“Three life lessons to learn from the Wombles, though this may not be the limit”.
By Annabel Barker: Literature Columnist
Since their debut in Elisabeth Beresford’s best-selling books (the first published in 1968), The Wombles have delighted adults and children alike. Underground, overground, these long-snouted burrowers of Wimbledon Common are not only cute, fluffy and friendly, but also lead a lifestyle that is influential to audiences of all ages. Whether we read about the Wombles in their books, watch them on the charming television series (in which all the characters are voiced by Bernard Cribbins) or listen to the cheerful songs written and sung by Mike Batt, each Wombling platform is full of valuable life lessons, including an eco-friendly message that rings as loud and clear now as it did during the growing environmental movement of the 1970s.
Exactly what lessons can be learned from Wimbledon Common’s loveable residents? What wise words do the Wombles have to say?
1. Pick up litter
This ought to be self-explanatory, yet in most nature parks, there is often more litter than wildlife. In the Womble franchise, the act of picking up litter appears to be known by another term. In this case, the word “Womble” would not only be a noun. For instance, Great Uncle Bulgaria frequently orders his fellows to “get Wombling”, i.e. “start picking up litter”. The Wombles – including Bungo, Tonsk, Wellington and Orinoco (when he’s not having forty winks!) – each carry a bag with them to collect any litter left behind by humans. Sadly, they are not around in our world, so it is down to us to clear up the mess we make. Whether that be bringing a bag with you on a walk to collect litter, or simply depositing a single item in the nearest bin, a clean, litter-free greenery makes all the difference to wildlife and humans. Plastic and other rubbish is no less harmful to freshwater and park life than to marine life, so it is vital to take a leaf out of the Wombles’ book and crack on with cleaning up the Common or making our local park pristine.
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2. Make Good Use of Bad Rubbish
Upcycling may be a common term in today’s age of sustainability, but Womble Tobermory, in his workshop where he turns old things into new, seems to have set the trend. Or should the credit go to Great Uncle Bulgaria, who has noticed the litter in the Common, which has prompted him to set his fellow Wombles to work on tidying up? The Womble motto, “Make Good Use of Bad Rubbish”, continues to be relevant today. From using an old tyre to make a rocking chair for Great Uncle Bulgaria, to using an old stove as a dust-free cabinet to store an old history book, the Wombles certainly practise what they preach. The constant demand for new things puts a strain on the natural resources of our planet, which leads to devastating effects, thus increases the importance of keeping waste to an absolute minimum. While litter may not be a likely source for making new things, turning trash into treasure can be a fun activity to try if nothing else. For instance, sweet wrappers could be made into a uniquely creative collage or even used to prevent a ceiling from leaking, as seen in the Wombles’ burrow.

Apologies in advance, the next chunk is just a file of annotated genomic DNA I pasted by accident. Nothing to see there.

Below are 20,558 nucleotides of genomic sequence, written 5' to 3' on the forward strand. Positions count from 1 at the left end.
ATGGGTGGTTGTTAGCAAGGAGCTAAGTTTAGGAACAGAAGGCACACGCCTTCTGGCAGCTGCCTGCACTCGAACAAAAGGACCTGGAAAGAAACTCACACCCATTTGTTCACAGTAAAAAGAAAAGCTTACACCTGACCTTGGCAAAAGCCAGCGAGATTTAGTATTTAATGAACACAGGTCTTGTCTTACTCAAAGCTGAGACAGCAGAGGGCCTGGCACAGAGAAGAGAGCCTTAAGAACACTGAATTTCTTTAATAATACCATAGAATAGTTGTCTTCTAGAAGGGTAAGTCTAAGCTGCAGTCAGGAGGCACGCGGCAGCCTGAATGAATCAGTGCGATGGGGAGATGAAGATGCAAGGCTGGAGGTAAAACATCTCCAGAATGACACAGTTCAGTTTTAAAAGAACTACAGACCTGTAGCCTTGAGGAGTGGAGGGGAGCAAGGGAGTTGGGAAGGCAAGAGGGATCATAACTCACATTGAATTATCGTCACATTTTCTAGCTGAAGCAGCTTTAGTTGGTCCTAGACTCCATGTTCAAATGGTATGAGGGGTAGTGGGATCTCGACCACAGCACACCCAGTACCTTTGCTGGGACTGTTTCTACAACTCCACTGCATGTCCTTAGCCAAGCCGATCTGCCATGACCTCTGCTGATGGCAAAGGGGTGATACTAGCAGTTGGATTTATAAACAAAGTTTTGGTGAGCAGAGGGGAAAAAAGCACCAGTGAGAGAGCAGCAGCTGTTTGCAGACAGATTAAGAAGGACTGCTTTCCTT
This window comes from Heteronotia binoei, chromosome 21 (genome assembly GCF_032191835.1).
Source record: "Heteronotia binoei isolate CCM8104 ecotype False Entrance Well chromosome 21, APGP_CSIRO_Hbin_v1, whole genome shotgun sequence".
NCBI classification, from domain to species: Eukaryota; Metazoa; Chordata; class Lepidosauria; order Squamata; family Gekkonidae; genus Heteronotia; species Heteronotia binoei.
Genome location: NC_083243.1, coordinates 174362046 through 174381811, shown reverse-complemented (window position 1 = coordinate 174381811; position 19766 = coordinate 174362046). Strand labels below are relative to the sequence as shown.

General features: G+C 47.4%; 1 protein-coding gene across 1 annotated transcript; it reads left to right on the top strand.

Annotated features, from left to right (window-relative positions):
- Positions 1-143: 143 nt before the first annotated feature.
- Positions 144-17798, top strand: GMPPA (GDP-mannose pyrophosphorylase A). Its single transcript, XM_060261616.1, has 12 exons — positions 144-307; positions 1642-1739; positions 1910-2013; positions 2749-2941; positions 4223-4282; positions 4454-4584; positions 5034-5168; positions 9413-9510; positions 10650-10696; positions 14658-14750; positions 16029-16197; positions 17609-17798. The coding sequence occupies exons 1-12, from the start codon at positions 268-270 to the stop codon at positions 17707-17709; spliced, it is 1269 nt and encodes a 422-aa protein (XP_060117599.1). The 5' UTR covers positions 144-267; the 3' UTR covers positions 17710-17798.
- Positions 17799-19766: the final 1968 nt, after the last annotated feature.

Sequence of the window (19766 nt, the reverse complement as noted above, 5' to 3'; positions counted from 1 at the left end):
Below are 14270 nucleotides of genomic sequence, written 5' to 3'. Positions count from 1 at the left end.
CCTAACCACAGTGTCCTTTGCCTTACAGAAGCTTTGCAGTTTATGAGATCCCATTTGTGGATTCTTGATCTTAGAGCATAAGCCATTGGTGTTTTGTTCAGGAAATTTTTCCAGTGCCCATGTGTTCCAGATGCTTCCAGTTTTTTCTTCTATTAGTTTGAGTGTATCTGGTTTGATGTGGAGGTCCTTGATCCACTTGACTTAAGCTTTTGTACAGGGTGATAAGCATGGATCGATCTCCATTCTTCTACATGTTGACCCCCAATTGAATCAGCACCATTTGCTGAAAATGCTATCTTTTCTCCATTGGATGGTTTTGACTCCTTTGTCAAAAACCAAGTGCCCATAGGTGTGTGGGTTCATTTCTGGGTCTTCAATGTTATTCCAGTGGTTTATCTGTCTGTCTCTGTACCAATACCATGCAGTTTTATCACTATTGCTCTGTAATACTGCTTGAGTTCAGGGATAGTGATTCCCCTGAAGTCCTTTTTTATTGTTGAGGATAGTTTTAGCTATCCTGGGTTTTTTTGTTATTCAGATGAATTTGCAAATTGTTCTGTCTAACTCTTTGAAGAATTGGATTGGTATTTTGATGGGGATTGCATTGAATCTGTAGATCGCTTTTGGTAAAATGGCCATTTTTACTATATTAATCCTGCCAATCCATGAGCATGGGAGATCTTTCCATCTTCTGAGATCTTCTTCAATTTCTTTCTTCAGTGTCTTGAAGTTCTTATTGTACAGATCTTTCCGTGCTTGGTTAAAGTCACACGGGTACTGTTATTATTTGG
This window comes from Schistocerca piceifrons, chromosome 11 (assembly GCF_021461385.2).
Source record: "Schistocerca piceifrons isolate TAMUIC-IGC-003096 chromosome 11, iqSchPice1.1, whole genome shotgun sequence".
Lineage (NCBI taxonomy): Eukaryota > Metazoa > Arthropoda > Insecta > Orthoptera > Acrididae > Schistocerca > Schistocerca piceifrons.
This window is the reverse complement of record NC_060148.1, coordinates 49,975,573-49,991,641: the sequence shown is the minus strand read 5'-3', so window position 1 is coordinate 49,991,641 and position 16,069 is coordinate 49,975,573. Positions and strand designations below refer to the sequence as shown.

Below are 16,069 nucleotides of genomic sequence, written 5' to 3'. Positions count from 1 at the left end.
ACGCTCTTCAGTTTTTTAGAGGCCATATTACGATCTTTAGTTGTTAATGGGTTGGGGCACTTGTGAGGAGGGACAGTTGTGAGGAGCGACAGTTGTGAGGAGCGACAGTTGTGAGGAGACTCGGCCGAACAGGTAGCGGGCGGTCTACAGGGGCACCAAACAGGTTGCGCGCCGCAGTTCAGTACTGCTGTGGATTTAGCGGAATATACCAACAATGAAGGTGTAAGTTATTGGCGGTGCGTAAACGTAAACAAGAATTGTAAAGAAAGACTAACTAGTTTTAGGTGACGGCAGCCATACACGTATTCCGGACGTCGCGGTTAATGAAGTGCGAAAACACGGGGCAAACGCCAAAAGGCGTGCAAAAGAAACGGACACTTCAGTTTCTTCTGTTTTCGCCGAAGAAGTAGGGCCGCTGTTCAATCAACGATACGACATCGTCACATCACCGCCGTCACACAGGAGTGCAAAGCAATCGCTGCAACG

3. Be aware of surroundings
“People don’t notice us, they never see, under their noses a Womble may be…” While the third verse in The Wombling Song is describing how discreetly the Wombles work, it simultaneously conveys how easily life can be missed by the always-rushing, smartphone-laden generation of today. A Womble may not poke its nose out of its burrow any time soon, but that is not an excuse not to be mindful of our surroundings. For instance, while being absorbed in Angry Birds may not result in treading on an angry Womble, there is an increased likelihood of walking straight into any obstacle, whether it be stationary (such as a lamppost) or indeed alive (such as a human or an animal). Above all, carelessness and inconsideration are among the height of bad manners that would affront even Orinoco, as lazy and greedy as he is, as much as it would affront Great Uncle Bulgaria. So put your phone away and look in front of you, if you please.
So there you have it. Three life lessons to learn from the Wombles, though this may not be the limit. Wombling audiences may indeed spot other messages that have yet to be articulated. Whichever messages have been spotted, just remember to keep Wombling…